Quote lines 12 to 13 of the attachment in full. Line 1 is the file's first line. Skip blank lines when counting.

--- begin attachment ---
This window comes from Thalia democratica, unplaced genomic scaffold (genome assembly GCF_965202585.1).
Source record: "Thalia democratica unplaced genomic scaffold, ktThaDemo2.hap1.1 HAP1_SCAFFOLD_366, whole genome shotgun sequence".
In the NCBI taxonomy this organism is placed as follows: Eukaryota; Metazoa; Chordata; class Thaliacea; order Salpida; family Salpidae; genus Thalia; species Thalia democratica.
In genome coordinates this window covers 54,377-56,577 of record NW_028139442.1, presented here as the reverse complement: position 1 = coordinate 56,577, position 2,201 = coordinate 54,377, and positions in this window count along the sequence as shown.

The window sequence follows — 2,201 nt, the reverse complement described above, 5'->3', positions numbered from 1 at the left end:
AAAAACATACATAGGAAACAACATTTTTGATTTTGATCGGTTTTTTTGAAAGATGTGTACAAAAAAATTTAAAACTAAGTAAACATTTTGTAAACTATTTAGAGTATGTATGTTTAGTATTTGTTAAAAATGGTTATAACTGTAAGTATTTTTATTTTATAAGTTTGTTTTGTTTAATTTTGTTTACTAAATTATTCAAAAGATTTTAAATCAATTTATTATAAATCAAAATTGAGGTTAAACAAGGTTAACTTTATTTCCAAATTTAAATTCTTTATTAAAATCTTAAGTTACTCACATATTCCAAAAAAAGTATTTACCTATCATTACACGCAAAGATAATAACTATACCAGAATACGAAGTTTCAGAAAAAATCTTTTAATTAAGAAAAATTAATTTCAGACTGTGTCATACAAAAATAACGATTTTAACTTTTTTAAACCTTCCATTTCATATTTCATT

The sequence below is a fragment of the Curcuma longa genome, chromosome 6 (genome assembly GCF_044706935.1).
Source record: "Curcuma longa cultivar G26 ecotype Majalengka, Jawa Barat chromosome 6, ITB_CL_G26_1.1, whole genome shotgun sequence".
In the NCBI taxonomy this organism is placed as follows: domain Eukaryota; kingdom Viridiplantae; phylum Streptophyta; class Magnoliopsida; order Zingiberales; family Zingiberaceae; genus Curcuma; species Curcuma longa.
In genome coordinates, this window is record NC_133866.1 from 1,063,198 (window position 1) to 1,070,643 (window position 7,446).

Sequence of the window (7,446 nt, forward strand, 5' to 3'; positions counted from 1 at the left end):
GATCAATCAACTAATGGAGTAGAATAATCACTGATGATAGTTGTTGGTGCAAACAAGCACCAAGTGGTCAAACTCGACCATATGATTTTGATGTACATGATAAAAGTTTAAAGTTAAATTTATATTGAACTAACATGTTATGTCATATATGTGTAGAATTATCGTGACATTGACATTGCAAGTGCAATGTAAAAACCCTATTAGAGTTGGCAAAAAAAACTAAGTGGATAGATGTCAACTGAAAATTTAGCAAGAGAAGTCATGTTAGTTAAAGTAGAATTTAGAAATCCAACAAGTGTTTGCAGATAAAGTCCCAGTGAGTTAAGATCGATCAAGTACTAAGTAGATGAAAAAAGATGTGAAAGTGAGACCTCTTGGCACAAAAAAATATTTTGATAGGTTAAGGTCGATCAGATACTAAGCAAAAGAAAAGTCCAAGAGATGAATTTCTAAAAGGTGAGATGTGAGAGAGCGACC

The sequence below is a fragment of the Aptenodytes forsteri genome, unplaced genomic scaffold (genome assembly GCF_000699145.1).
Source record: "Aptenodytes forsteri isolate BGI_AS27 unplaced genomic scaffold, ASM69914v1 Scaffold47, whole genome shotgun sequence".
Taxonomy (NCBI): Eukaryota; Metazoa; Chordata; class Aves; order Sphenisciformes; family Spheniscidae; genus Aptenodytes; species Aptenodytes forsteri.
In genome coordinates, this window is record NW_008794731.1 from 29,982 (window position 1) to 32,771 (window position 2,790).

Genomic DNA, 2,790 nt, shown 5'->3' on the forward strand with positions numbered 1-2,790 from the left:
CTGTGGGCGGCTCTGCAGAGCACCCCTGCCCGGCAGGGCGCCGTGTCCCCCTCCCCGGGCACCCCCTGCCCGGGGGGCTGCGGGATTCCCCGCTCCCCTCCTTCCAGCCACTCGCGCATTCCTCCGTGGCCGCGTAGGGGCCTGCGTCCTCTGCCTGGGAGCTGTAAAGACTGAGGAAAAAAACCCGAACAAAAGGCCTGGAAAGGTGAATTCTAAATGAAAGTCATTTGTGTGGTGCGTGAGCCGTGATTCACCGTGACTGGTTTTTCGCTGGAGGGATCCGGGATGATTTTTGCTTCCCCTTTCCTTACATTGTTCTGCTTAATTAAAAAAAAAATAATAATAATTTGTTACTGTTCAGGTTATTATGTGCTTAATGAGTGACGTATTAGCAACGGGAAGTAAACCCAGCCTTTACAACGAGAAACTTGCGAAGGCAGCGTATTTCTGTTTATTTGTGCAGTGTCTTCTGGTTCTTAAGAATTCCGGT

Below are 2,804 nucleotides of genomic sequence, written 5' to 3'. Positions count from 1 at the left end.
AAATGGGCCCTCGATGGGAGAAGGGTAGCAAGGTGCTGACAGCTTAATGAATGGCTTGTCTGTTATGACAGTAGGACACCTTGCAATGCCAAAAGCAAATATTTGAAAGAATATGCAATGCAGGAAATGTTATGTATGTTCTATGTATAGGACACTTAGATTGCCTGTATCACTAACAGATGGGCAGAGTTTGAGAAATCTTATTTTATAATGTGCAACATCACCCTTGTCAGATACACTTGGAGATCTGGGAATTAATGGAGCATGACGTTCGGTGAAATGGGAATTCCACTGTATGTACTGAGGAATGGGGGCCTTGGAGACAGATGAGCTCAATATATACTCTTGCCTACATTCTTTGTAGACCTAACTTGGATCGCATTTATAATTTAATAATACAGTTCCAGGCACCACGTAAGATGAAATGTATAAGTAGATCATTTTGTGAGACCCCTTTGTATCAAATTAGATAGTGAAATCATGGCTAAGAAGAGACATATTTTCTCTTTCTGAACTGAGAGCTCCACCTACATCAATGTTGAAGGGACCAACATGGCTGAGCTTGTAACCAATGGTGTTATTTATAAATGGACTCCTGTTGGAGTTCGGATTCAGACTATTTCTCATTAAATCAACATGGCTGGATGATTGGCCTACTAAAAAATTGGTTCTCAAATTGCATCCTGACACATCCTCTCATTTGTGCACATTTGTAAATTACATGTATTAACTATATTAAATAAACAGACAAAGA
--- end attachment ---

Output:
GATCAATCAACTAATGGAGTAGAATAATCACTGATGATAGTTGTTGGTGCAAACAAGCACCAAGTGGTCAAACTCGACCATATGATTTTGATGTACATGATAAAAGTTTAAAGTTAAATTTATATTGAACTAACATGTTATGTCATATATGTGTAGAATTATCGTGACATTGACATTGCAAGTGCAATGTAAAAACCCTATTAGAGTTGGCAAAAAAAACTAAGTGGATAGATGTCAACTGAAAATTTAGCAAGAGAAGTCATGTTAGTTAAAGTAGAATTTAGAAATCCAACAAGTGTTTGCAGATAAAGTCCCAGTGAGTTAAGATCGATCAAGTACTAAGTAGATGAAAAAAGATGTGAAAGTGAGACCTCTTGGCACAAAAAAATATTTTGATAGGTTAAGGTCGATCAGATACTAAGCAAAAGAAAAGTCCAAGAGATGAATTTCTAAAAGGTGAGATGTGAGAGAGCGACC

The sequence below is a fragment of the Aptenodytes forsteri genome, unplaced genomic scaffold (genome assembly GCF_000699145.1).